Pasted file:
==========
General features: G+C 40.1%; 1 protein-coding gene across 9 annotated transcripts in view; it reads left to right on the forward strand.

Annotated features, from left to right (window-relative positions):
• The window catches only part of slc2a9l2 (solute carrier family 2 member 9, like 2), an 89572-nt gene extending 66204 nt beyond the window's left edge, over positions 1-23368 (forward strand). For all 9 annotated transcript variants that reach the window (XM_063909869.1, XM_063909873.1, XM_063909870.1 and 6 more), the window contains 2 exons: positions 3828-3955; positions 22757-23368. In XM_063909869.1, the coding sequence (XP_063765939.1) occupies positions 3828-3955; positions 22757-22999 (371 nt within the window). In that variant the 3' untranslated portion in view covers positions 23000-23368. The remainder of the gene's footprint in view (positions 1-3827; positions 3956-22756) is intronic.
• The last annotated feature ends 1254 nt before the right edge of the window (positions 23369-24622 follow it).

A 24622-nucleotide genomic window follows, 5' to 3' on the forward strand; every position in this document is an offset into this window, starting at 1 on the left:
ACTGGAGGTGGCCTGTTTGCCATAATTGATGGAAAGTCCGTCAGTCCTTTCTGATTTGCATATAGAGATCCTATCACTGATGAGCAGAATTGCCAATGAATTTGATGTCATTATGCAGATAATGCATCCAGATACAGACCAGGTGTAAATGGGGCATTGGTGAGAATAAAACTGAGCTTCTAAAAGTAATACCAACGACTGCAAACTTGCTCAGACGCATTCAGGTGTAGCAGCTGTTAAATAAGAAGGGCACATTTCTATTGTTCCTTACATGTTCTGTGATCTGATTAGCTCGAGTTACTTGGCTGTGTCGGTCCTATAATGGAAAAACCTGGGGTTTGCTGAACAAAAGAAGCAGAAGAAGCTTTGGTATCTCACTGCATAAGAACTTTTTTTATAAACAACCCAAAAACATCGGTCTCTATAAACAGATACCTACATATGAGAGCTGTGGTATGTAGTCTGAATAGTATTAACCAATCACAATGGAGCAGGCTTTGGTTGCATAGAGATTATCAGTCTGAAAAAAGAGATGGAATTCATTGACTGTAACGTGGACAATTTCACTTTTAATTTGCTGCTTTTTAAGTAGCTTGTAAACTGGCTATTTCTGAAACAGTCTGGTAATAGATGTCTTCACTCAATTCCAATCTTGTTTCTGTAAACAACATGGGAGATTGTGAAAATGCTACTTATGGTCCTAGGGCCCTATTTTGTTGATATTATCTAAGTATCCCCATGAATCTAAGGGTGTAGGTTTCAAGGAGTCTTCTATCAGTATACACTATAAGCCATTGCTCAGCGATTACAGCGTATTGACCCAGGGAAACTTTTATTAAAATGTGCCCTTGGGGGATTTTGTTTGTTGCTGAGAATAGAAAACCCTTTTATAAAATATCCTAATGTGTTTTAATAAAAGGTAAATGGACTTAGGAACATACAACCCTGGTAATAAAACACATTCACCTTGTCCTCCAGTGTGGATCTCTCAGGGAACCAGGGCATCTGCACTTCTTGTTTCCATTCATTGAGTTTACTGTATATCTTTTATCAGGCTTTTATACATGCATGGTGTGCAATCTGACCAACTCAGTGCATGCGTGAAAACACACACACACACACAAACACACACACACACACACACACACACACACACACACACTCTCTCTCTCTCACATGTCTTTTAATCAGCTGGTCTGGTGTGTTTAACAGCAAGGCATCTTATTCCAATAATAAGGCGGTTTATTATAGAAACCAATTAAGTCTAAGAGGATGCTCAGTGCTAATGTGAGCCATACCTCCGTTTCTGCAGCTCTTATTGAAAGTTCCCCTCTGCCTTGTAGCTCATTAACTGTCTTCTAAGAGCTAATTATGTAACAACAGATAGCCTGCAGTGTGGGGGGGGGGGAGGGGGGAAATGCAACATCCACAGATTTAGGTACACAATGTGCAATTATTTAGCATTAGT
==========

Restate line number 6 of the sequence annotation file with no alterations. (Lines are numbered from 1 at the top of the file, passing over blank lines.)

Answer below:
ACTGGAGGTGGCCTGTTTGCCATAATTGATGGAAAGTCCGTCAGTCCTTTCTGATTTGCATATAGAGATCCTATCACTGATGAGCAGAATTGCCAATGAATTTGATGTCATTATGCAGATAATGCATCCAGATACAGACCAGGTGTAAATGGGGCATTGGTGAGAATAAAACTGAGCTTCTAAAAGTAATACCAACGACTGCAAACTTGCTCAGACGCATTCAGGTGTAGCAGCTGTTAAATAAGAAGGGCACATTTCTATTGTTCCTTACATGTTCTGTGATCTGATTAGCTCGAGTTACTTGGCTGTGTCGGTCCTATAATGGAAAAACCTGGGGTTTGCTGAACAAAAGAAGCAGAAGAAGCTTTGGTATCTCACTGCATAAGAACTTTTTTTATAAACAACCCAAAAACATCGGTCTCTATAAACAGATACCTACATATGAGAGCTGTGGTATGTAGTCTGAATAGTATTAACCAATCACAATGGAGCAGGCTTTGGTTGCATAGAGATTATCAGTCTGAAAAAAGAGATGGAATTCATTGACTGTAACGTGGACAATTTCACTTTTAATTTGCTGCTTTTTAAGTAGCTTGTAAACTGGCTATTTCTGAAACAGTCTGGTAATAGATGTCTTCACTCAATTCCAATCTTGTTTCTGTAAACAACATGGGAGATTGTGAAAATGCTACTTATGGTCCTAGGGCCCTATTTTGTTGATATTATCTAAGTATCCCCATGAATCTAAGGGTGTAGGTTTCAAGGAGTCTTCTATCAGTATACACTATAAGCCATTGCTCAGCGATTACAGCGTATTGACCCAGGGAAACTTTTATTAAAATGTGCCCTTGGGGGATTTTGTTTGTTGCTGAGAATAGAAAACCCTTTTATAAAATATCCTAATGTGTTTTAATAAAAGGTAAATGGACTTAGGAACATACAACCCTGGTAATAAAACACATTCACCTTGTCCTCCAGTGTGGATCTCTCAGGGAACCAGGGCATCTGCACTTCTTGTTTCCATTCATTGAGTTTACTGTATATCTTTTATCAGGCTTTTATACATGCATGGTGTGCAATCTGACCAACTCAGTGCATGCGTGAAAACACACACACACACACAAACACACACACACACACACACACACACACACACACACACTCTCTCTCTCTCACATGTCTTTTAATCAGCTGGTCTGGTGTGTTTAACAGCAAGGCATCTTATTCCAATAATAAGGCGGTTTATTATAGAAACCAATTAAGTCTAAGAGGATGCTCAGTGCTAATGTGAGCCATACCTCCGTTTCTGCAGCTCTTATTGAAAGTTCCCCTCTGCCTTGTAGCTCATTAACTGTCTTCTAAGAGCTAATTATGTAACAACAGATAGCCTGCAGTGTGGGGGGGGGGGAGGGGGGAAATGCAACATCCACAGATTTAGGTACACAATGTGCAATTATTTAGCATTAGT